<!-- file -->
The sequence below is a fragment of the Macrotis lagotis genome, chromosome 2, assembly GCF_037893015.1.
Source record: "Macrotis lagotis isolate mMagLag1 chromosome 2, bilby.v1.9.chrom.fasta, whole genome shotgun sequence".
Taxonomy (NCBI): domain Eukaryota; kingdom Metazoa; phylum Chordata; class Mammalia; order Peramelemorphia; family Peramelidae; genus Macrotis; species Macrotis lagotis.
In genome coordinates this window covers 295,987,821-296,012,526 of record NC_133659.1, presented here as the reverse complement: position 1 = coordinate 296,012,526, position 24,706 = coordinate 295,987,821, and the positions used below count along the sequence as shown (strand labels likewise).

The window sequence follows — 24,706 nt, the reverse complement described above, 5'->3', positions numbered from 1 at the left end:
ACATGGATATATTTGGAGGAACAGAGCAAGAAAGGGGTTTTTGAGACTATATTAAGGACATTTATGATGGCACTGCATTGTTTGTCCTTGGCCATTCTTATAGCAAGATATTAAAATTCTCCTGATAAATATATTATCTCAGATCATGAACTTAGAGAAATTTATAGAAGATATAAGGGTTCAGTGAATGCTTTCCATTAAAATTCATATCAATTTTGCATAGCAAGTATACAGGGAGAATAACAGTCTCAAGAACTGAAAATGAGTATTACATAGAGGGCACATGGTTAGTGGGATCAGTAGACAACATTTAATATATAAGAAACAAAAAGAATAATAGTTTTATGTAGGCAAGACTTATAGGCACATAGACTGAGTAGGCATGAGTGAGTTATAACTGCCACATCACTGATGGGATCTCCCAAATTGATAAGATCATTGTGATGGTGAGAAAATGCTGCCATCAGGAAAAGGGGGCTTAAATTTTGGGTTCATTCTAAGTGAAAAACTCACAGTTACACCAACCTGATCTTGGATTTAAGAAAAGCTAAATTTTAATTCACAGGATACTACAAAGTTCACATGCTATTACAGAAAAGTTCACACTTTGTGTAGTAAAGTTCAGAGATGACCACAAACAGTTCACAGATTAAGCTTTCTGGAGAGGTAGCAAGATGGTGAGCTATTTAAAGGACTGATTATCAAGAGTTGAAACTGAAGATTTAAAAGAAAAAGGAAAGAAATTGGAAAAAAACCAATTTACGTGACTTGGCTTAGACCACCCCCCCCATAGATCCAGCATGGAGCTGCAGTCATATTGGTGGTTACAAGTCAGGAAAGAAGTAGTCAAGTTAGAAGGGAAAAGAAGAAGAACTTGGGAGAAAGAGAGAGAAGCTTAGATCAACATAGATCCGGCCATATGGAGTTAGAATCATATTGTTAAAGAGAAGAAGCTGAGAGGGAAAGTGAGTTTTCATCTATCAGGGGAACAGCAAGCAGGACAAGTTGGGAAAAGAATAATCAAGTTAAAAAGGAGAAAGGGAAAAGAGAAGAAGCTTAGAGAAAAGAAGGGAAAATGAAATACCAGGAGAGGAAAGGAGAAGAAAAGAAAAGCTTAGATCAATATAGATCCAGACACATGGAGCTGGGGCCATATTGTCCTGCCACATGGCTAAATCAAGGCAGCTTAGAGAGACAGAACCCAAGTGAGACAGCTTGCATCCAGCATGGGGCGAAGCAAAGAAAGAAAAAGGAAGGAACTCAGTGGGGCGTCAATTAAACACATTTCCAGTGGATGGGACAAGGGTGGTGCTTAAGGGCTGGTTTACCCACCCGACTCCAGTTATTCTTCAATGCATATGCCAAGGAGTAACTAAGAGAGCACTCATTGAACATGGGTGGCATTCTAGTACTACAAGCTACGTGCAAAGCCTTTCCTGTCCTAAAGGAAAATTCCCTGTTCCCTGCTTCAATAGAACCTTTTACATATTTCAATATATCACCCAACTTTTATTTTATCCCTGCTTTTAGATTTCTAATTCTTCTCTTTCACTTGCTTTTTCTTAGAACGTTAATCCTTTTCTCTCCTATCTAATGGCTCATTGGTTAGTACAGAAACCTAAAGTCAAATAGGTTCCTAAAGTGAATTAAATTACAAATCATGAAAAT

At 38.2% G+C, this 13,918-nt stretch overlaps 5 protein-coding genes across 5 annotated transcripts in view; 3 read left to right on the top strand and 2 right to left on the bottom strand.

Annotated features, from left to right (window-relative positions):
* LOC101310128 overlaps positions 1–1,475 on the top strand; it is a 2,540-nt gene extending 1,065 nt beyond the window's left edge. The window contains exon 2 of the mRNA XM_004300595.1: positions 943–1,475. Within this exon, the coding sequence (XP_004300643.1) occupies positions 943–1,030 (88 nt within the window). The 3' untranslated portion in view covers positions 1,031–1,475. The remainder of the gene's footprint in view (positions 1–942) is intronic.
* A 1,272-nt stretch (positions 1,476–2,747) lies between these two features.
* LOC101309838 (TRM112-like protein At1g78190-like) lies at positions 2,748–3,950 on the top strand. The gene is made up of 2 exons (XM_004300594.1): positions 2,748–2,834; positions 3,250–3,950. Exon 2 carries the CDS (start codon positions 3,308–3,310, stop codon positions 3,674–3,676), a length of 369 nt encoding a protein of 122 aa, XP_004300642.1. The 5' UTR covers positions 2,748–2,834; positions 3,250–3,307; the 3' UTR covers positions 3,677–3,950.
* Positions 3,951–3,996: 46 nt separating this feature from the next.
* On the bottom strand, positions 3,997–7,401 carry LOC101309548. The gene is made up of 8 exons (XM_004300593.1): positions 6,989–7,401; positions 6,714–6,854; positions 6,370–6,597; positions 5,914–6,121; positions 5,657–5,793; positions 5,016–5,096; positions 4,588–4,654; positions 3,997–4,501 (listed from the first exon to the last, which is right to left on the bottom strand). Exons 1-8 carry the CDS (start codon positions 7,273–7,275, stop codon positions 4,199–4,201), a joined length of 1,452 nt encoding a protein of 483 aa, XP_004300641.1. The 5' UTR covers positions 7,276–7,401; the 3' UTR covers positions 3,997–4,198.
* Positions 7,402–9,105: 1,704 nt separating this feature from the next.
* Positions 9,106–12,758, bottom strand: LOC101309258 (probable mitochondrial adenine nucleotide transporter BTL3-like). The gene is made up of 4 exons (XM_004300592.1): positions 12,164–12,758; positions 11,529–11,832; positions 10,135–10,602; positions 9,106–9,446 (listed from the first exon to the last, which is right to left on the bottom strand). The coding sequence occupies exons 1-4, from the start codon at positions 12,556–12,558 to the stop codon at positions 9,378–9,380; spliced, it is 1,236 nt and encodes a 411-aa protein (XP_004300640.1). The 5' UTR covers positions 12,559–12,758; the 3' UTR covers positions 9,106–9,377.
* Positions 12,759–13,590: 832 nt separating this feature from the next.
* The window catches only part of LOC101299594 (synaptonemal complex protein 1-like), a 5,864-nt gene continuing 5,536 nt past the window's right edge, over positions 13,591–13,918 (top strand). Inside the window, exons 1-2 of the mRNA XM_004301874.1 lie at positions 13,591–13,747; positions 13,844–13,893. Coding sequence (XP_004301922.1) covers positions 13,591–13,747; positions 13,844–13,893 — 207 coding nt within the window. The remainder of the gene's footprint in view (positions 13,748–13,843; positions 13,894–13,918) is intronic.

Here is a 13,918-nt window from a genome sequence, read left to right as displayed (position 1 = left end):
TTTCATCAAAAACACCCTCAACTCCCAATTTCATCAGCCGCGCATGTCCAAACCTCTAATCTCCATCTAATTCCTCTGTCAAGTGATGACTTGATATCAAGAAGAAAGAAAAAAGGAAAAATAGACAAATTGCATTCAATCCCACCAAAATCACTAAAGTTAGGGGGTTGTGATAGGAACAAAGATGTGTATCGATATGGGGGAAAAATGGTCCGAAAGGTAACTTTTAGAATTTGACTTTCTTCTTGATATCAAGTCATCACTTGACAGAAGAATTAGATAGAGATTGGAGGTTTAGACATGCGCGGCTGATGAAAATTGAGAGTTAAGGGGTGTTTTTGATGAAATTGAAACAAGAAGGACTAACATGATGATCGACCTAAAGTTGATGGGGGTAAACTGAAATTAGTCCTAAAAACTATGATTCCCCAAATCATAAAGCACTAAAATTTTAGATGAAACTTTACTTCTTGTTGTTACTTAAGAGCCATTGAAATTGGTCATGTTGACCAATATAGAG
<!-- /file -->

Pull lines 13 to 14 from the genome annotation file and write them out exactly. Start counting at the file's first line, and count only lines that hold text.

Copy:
* On the bottom strand, positions 3,997–7,401 carry LOC101309548. The gene is made up of 8 exons (XM_004300593.1): positions 6,989–7,401; positions 6,714–6,854; positions 6,370–6,597; positions 5,914–6,121; positions 5,657–5,793; positions 5,016–5,096; positions 4,588–4,654; positions 3,997–4,501 (listed from the first exon to the last, which is right to left on the bottom strand). Exons 1-8 carry the CDS (start codon positions 7,273–7,275, stop codon positions 4,199–4,201), a joined length of 1,452 nt encoding a protein of 483 aa, XP_004300641.1. The 5' UTR covers positions 7,276–7,401; the 3' UTR covers positions 3,997–4,198.
* Positions 7,402–9,105: 1,704 nt separating this feature from the next.